8 Timeless Principles of Investing
- FOCUS ON WHAT YOU CAN CONTROL
Market movements, business decisions, economics, politics, interest rates—many factors can influence the performance of your investments. Instead of worrying about events that are out of your hands, focus on that which you can control.
- PUT TIME ON YOUR SIDE
The financial markets reward long-term investors. People expect a reasonable return on the capital invested. Historically, the capital markets have consistently provided growth of wealth that has more than offset taxes and inflation.
- TUNE OUT THE NOISE
News cycles driven by fear, uncertainty, and doubt can challenge even the most disciplined investor. Some headlines spark anxiety, while others lure you into chasing trends. Being bombarded with data can cause one to second guess and make faulty investment decisions. When uncertain, it’s often better to tune out the noise and focus on the long-term perspective.
- DON’T TRY TO TIME MARKETS
You’ve probably heard someone say that “buying low and selling high” is the key to investment success. The problem is that you never know how the market will perform from year to year or which sector will perform best. Yesterday’s winner may be tomorrow’s loser, and chasing performance is rarely a successful strategy. Instead of trying to time markets, adopt a prudent investment strategy that seeks to protect and grow your investments in all market environments.
- UNDERSTAND ALL FORMS OF RISK
Market risk—or the risk of your portfolio losing value—isn’t the only one you should be thinking about. Longer lifespans and rising healthcare costs mean that many Americans face the very real danger of running out of money during retirement. While you shouldn’t be reckless about risk, make sure that fear of investment loss isn’t leaving you open to other forms of risk such as inflation and interest rate risk.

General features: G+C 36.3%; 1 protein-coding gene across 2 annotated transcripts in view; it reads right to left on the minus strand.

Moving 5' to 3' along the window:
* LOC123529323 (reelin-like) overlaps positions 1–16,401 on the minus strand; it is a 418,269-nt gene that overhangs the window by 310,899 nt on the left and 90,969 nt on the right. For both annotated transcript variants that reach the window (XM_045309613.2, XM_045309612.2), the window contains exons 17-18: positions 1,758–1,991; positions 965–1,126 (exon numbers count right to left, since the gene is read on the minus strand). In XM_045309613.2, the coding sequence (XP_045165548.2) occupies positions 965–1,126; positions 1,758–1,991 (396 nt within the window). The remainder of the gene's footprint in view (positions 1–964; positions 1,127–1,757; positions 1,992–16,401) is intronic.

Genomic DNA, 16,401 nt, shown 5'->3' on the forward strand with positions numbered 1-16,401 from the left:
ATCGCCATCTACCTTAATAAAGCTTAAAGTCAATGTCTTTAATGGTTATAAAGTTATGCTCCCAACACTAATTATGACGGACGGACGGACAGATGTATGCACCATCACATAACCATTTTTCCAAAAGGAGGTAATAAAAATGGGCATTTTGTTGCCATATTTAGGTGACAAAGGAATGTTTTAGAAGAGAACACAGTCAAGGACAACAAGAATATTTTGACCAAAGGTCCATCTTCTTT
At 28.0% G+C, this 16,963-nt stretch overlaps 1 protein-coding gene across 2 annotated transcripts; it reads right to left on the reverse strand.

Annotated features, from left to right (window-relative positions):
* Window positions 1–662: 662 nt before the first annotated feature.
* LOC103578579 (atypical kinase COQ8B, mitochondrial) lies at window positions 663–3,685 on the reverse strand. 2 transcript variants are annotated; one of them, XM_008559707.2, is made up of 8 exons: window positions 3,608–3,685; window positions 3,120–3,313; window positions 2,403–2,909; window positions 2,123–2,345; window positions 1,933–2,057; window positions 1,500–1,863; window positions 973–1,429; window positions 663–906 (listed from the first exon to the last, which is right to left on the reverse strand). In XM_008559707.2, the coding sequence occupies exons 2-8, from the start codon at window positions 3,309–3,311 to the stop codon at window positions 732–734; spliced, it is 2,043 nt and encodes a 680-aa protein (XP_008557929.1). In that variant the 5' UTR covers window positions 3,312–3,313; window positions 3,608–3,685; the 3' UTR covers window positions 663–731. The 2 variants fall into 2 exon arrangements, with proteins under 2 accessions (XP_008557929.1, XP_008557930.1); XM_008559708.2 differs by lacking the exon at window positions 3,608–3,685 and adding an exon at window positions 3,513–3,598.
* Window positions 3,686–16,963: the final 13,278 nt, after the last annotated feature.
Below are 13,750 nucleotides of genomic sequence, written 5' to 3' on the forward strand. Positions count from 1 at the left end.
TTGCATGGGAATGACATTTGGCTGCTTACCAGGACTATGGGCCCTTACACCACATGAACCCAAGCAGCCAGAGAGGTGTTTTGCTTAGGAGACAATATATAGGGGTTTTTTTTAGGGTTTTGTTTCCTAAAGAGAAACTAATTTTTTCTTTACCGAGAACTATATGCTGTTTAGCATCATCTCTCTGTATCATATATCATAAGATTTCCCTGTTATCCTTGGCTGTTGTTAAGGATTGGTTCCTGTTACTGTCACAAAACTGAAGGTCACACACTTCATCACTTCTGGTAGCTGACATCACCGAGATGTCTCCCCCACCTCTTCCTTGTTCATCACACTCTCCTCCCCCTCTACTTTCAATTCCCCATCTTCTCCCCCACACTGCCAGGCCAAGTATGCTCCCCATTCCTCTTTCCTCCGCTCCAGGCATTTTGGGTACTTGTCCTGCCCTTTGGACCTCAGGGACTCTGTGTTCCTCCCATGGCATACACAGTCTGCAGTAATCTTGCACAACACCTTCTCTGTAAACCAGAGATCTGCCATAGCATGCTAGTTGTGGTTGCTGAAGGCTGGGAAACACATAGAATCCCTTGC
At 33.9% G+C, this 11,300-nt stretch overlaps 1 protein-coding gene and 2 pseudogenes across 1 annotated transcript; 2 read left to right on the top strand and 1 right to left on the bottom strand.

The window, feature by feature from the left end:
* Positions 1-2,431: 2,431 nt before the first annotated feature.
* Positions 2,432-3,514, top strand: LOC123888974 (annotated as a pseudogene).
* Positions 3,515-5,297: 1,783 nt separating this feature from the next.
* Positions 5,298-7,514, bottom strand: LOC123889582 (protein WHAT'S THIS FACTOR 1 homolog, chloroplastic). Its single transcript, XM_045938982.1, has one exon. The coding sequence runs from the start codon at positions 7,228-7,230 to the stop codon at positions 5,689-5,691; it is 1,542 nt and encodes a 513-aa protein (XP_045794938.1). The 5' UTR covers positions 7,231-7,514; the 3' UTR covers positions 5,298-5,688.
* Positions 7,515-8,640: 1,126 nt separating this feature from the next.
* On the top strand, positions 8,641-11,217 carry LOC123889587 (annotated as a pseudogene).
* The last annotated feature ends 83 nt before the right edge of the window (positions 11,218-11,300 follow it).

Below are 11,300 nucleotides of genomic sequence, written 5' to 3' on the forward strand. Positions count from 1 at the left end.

- AVOID THE EMOTIONAL ROLLER COASTER
Emotional decision-making can wreak havoc on your long-term portfolio returns. A recent Dalbar study found that while the S&P 500 returned 9.9% between 1995 and 2014, the average investor fared much worse, seeing only a 2.5% return during the same period. Why? Research suggests that investors make poor investment decisions about buying and selling, frequently driven by the opposing emotional forces of fear and greed.
- KICK UP THE SAVINGS
Spending less and saving more is one of the best things you can do to boost your long-term financial outlook. Consider a simple example: if you had $250,000 in savings, earned an annual salary of $100,000, and invested 10% of your salary each year at a 6% annual return, you would have $812,750 in 20 years. Yet, if you increased your savings rate by just 1% each year to a maximum of 15%, you’d end up with $966,269.
- DELEGATE THE DETAILS
Financial professionals can help you create a customized portfolio strategy that’s built around your unique goals. But use a professional that is a fiduciary, someone in a position of trust with accountability like a Registered Investment Advisor (RIA). An RIA must do what is in the best interest of their client at all times. Though we can’t control markets, we can help you use them to pursue your long-term financial goals.
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The content of this article is for informational purposes only and is not intended as an offer or investment advice to buy, transfer or sell any security or investment vehicle. Information contained herein has been obtained from sources deemed reliable, though Spire Wealth Management LLC, Spire Securities LLC and affiliate Compass Asset Management Group LLC, do not guarantee its accuracy. The views and opinions expressed in this article are those of the authors and do not necessarily reflect the opinions of Spire Wealth Management LLC, Spire Securities LLC or other affiliates.
Spire Wealth Management LLC is a Federally Registered Investment Advisor. Securities offered through an affiliate, Spire Securities LLC. Member FINRA/SIPC.